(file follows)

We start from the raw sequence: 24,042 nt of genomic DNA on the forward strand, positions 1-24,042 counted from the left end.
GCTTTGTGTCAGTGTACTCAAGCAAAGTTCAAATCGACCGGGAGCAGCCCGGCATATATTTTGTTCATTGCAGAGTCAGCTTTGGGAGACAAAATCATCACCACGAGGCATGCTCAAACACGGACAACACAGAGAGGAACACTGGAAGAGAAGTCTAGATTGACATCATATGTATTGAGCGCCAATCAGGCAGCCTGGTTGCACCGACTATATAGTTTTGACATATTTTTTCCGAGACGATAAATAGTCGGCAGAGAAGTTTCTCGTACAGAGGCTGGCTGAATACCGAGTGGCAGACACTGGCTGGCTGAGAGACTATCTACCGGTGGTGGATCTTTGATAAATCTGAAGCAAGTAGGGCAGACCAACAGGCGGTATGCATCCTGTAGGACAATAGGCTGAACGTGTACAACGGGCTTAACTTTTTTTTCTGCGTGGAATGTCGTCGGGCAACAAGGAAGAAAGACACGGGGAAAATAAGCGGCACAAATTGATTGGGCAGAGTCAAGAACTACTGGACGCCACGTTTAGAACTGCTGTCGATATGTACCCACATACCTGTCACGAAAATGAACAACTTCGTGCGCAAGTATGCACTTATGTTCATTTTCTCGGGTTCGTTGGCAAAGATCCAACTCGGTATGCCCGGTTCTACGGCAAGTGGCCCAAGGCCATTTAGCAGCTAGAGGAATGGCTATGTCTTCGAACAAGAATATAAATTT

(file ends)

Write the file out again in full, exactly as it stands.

We start from the raw sequence: 24,042 nt of genomic DNA on the forward strand, positions 1-24,042 counted from the left end.
GCTTTGTGTCAGTGTACTCAAGCAAAGTTCAAATCGACCGGGAGCAGCCCGGCATATATTTTGTTCATTGCAGAGTCAGCTTTGGGAGACAAAATCATCACCACGAGGCATGCTCAAACACGGACAACACAGAGAGGAACACTGGAAGAGAAGTCTAGATTGACATCATATGTATTGAGCGCCAATCAGGCAGCCTGGTTGCACCGACTATATAGTTTTGACATATTTTTTCCGAGACGATAAATAGTCGGCAGAGAAGTTTCTCGTACAGAGGCTGGCTGAATACCGAGTGGCAGACACTGGCTGGCTGAGAGACTATCTACCGGTGGTGGATCTTTGATAAATCTGAAGCAAGTAGGGCAGACCAACAGGCGGTATGCATCCTGTAGGACAATAGGCTGAACGTGTACAACGGGCTTAACTTTTTTTTCTGCGTGGAATGTCGTCGGGCAACAAGGAAGAAAGACACGGGGAAAATAAGCGGCACAAATTGATTGGGCAGAGTCAAGAACTACTGGACGCCACGTTTAGAACTGCTGTCGATATGTACCCACATACCTGTCACGAAAATGAACAACTTCGTGCGCAAGTATGCACTTATGTTCATTTTCTCGGGTTCGTTGGCAAAGATCCAACTCGGTATGCCCGGTTCTACGGCAAGTGGCCCAAGGCCATTTAGCAGCTAGAGGAATGGCTATGTCTTCGAACAAGAATATAAATTT